Virginia is merely in the game due to the ACC’s bowl agreement with the Orange Bowl guaranteeing a spot in the game for an ACC member. With Clemson off to the playoff, and now the national championship game, Virginia was the next best option to represent the conference in Miami. Don’t expect Bronco Mendenhall to be issuing any apologies for his team’s presence, though. Despite being over a two-touchdown underdog, this is a massive step in the right direction for a Virginia program that is continuing to improve over time with Mendenhall at the helm.

Virginia’s dual-threat quarterback Bryce Perkins will have a lot on his shoulders as the Gators will look to contain the impact Perkins has on the game. Florida is known to swarm quarterbacks (46.0 team sacks entering the Orange Bowl) but if Perkins can escape pressure and extend plays, Virginia will be able to move the football. How often will that happen will be the key. Over the course of a 60-minute game, it may be a little too much to ask of Perkins to give Virginia a shot to win in the end.

THE PICK: Florida 30, Virginia 16

No. 3 Clemson wins fifth consecutive ACC championship as they return to College Football Playoff

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The defending national champions are back for some more. No. 3 Clemson (13-0, 8-0 ACC) locked up a fifth consecutive ACC Championship Game victory Saturday night with a 62-17 victory over No. 23 Virginia (9-4, 6-2 ACC), and with that all but officially submitted their R.S.V.P. for this season’s College Football Playoff. What’s not to respect?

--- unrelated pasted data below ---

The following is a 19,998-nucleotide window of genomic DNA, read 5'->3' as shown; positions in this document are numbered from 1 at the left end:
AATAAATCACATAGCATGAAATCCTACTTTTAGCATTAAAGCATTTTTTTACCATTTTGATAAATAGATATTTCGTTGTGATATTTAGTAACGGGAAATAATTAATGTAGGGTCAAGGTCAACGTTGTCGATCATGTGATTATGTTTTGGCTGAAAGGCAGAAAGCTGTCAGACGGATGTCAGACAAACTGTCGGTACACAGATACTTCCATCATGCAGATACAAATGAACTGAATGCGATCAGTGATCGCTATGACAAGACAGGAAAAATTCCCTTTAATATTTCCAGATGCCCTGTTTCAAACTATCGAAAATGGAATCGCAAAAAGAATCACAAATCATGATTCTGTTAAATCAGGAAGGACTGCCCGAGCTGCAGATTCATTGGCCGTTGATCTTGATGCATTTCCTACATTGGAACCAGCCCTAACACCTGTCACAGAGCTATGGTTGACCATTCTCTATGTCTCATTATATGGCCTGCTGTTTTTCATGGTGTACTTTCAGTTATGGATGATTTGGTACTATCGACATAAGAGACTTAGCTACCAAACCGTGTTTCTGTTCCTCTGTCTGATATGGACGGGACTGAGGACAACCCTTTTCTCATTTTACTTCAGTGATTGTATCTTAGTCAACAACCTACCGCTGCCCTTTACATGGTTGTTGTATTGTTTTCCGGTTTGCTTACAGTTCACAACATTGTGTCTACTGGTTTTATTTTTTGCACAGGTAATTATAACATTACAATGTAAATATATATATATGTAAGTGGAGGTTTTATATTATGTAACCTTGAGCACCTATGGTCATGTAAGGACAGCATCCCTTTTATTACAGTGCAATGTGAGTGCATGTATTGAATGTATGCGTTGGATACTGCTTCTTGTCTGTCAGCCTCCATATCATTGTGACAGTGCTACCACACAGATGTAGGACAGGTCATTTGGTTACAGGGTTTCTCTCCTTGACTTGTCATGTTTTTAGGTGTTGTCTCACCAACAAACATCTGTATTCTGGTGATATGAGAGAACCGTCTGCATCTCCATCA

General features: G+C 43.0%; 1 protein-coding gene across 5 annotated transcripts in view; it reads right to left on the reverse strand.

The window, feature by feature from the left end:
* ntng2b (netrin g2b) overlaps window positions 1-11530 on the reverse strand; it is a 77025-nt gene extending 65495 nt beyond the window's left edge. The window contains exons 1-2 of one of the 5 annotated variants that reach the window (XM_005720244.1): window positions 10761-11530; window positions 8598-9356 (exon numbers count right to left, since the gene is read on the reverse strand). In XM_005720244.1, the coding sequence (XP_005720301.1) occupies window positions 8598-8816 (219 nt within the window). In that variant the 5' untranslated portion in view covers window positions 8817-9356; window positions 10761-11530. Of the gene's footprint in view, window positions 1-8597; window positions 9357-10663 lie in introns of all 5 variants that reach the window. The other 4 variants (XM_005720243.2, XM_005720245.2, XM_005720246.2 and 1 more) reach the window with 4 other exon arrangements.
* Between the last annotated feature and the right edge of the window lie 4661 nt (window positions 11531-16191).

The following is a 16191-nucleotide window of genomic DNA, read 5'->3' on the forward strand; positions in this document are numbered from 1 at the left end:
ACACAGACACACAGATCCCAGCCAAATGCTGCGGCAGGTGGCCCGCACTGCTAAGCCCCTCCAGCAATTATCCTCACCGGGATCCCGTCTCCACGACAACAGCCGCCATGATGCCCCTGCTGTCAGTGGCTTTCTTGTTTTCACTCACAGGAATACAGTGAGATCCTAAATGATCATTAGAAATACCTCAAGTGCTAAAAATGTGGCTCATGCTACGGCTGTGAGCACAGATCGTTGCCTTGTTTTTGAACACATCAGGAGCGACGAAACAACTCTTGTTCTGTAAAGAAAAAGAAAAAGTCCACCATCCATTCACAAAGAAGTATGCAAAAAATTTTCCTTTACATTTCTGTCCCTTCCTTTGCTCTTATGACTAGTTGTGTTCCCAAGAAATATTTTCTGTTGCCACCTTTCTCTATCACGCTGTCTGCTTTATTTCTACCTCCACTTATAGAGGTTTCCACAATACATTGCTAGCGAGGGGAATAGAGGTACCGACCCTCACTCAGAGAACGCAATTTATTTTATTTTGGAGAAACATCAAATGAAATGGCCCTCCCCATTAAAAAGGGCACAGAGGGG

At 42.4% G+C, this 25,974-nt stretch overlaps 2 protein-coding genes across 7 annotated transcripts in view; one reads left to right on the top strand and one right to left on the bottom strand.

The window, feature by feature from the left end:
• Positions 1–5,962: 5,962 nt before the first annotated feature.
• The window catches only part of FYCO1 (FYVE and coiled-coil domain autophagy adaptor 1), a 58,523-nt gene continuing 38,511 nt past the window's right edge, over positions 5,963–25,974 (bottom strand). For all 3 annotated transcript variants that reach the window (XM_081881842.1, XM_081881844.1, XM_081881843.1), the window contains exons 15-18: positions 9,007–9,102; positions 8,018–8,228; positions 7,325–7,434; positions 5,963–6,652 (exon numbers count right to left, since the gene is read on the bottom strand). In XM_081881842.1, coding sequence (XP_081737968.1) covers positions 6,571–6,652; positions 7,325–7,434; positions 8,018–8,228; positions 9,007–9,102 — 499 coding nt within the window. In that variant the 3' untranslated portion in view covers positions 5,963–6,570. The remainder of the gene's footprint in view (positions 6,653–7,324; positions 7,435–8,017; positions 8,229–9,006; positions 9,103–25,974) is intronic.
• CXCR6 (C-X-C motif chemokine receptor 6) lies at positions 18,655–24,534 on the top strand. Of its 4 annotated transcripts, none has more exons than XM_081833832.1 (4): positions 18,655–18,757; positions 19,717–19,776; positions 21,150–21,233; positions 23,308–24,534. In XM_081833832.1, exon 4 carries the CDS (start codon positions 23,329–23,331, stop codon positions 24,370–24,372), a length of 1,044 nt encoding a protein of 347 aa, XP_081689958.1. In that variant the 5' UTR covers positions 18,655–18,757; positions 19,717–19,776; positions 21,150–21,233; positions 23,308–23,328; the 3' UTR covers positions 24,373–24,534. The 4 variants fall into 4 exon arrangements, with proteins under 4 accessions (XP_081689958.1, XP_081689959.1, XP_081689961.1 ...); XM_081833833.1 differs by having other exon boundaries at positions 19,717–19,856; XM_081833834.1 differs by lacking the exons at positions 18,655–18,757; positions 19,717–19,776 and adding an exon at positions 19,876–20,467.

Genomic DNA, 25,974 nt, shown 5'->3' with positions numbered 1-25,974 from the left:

Trevor Lawrence passed for 302 yards and four touchdowns before getting an early exit in the fourth quarter, with Clemson leading 45-14 at the time. Travis Etienne rushed for 114 yards and a touchdown and star receiver Tee Higgins hauled in nine passes for 182 yards and three touchdowns. Virginia’s Bryce Perkins had some positive moments with 265 passing yards and two passing touchdowns with 52 rushing yards, but he was picked off twice. His first interception came at the end of the game’s opening possession in the end zone.

Clemson’s 62 points are the most point scored by a team in the ACC Championship Game, which was first played in 2005. Clemson has now outscored its opponents in the ACC Championship Game by a cumulative score of 229-102 over the last five seasons. Clemson has held each of their last three ACC Championship Game opponents to 30 points (3 vs. Miami in 2017, 10 vs Pitt last season, and 17 against Virginia). Clemson is now 5-1 all-time in the ACC Championship Game with their only loss coming as an underdog in 2009 against Georgia Tech.